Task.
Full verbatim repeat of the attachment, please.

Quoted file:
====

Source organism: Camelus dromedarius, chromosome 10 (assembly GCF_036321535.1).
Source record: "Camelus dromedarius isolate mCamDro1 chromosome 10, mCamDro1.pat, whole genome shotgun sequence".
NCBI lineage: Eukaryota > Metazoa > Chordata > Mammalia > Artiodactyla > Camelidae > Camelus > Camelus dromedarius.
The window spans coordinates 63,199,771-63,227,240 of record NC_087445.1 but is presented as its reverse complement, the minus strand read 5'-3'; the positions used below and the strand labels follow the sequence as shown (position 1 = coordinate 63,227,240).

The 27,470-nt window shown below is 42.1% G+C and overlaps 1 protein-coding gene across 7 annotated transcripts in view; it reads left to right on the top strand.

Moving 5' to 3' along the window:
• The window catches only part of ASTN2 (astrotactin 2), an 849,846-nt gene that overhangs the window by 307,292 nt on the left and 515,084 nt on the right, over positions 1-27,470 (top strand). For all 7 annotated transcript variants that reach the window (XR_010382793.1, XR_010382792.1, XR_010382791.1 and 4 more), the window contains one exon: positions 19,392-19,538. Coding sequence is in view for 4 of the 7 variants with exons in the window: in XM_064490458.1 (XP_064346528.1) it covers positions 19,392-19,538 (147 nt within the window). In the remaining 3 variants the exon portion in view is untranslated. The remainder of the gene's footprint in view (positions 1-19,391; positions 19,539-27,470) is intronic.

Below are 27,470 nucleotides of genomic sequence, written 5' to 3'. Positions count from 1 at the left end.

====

Source organism: Camelus dromedarius, chromosome 10 (assembly GCF_036321535.1).
Source record: "Camelus dromedarius isolate mCamDro1 chromosome 10, mCamDro1.pat, whole genome shotgun sequence".
NCBI lineage: Eukaryota > Metazoa > Chordata > Mammalia > Artiodactyla > Camelidae > Camelus > Camelus dromedarius.
The window spans coordinates 63,199,771-63,227,240 of record NC_087445.1 but is presented as its reverse complement, the minus strand read 5'-3'; the positions used below and the strand labels follow the sequence as shown (position 1 = coordinate 63,227,240).

The 27,470-nt window shown below is 42.1% G+C and overlaps 1 protein-coding gene across 7 annotated transcripts in view; it reads left to right on the top strand.

Moving 5' to 3' along the window:
• The window catches only part of ASTN2 (astrotactin 2), an 849,846-nt gene that overhangs the window by 307,292 nt on the left and 515,084 nt on the right, over positions 1-27,470 (top strand). For all 7 annotated transcript variants that reach the window (XR_010382793.1, XR_010382792.1, XR_010382791.1 and 4 more), the window contains one exon: positions 19,392-19,538. Coding sequence is in view for 4 of the 7 variants with exons in the window: in XM_064490458.1 (XP_064346528.1) it covers positions 19,392-19,538 (147 nt within the window). In the remaining 3 variants the exon portion in view is untranslated. The remainder of the gene's footprint in view (positions 1-19,391; positions 19,539-27,470) is intronic.

Below are 27,470 nucleotides of genomic sequence, written 5' to 3'. Positions count from 1 at the left end.